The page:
The martial arts are more than self-defense or fighting. They also teach the value of perseverance and self-discipline, and can improve your physical fitness and well-being. In the DexKnows listings you’ll find many schools offering different types of martial arts, including tai chi, tae kwon do, karate and kickboxing. How do you know which one is right for you? Consider the following.
If your primary goal is wellness or to recover from an injury or illness, try tai chi. It combines gentle movement and meditative focus to benefit the circulatory system, internal organs, joints and muscles. It is appropriate for all ages and levels of fitness and has even been shown to ease symptoms of medical conditions such as shingles.
You might also be surprised to know that tai chi has self-defense applications. Many of those slow, graceful movements you see people practicing at the park are actually strikes, blocks and kicks in disguise. An experienced teacher can help you learn more.
Tae kwon do, karate and kickboxing are all at the other end of the spectrum, or so it would appear. These three are typically labeled as “hard arts,” but the truth is that all traditional martial arts incorporate elements of “soft” yielding moves that use an opponent’s force against him and “hard” or offensive moves designed to meet an opponent head-on.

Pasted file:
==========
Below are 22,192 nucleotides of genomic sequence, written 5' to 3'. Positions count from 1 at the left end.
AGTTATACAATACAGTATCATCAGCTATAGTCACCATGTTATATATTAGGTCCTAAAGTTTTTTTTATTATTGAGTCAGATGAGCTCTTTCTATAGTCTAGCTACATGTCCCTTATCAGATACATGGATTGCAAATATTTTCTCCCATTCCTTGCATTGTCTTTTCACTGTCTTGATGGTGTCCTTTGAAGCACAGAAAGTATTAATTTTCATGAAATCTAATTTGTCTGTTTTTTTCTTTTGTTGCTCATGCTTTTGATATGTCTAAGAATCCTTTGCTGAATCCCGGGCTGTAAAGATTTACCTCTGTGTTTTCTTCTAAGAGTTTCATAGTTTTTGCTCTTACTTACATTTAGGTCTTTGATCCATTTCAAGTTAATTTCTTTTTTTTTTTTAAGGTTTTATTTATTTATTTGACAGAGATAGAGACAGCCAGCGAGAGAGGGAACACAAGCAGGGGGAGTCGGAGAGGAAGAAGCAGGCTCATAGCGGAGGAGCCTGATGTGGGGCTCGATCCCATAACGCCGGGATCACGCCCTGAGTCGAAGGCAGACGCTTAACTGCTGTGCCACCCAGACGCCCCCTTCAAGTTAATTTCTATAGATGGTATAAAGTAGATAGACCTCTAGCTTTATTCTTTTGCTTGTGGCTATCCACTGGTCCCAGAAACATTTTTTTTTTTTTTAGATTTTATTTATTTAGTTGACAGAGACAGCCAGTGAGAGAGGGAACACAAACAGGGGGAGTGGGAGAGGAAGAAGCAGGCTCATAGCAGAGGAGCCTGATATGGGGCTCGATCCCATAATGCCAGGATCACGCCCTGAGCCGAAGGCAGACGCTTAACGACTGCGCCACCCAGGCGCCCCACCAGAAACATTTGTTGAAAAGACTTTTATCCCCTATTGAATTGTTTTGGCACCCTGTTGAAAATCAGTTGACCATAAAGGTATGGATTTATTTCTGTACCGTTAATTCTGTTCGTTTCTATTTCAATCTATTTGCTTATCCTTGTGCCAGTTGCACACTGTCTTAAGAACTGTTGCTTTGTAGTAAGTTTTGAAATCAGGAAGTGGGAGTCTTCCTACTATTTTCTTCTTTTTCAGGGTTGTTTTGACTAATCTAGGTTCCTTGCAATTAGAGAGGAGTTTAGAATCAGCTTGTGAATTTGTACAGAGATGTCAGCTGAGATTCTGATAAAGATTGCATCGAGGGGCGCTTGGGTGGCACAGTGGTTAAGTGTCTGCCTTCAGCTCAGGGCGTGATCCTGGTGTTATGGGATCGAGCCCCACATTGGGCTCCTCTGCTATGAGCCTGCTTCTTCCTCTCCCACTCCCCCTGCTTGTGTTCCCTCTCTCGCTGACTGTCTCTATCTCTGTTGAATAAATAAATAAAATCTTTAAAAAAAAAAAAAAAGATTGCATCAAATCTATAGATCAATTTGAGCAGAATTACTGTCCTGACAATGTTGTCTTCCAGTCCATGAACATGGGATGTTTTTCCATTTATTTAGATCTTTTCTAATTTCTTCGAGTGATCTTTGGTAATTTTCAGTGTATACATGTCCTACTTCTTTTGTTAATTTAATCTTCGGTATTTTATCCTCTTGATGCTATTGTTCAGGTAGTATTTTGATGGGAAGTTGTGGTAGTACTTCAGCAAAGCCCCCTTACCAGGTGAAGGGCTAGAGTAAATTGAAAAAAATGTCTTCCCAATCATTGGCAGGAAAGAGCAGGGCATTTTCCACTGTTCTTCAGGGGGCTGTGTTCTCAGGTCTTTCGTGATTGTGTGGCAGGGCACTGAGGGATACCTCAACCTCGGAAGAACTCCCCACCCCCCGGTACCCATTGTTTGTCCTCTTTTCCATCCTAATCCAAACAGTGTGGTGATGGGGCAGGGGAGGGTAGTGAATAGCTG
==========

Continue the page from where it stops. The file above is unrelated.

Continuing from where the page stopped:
Outwardly, the hard arts might all look similar, but there are differences among the various schools:
The hard arts are for you if you want to learn self-defense, get in excellent physical shape or compete. They can also be used to enroll your child in an activity that will help him or her develop a sense of structure, self-confidence and discipline.
After you’ve considered your goals, it’s time to find a school. This may require a bit of research. Call around to local martial arts schools, or search DexKnows, and see if you can find one that offers a free introductory class (many schools do so to encourage enrollment).
At the class, observe how the instructor interacts with the students. In particular, pay attention to:
After the class is over, take a few minutes to chat with the instructor. Ask the students how long they’ve been practicing and what drew them to this particular school.
In the end, you should listen to your instincts. Are you comfortable at the class? Do you feel an easy rapport with the teacher? Are you interested enough to sign up for formal training? If not, simply repeat the process with the next school on your list.
The legwork may take some time and effort, but it’s worth doing. Find classes near you by searching the DexKnows martial arts listings.
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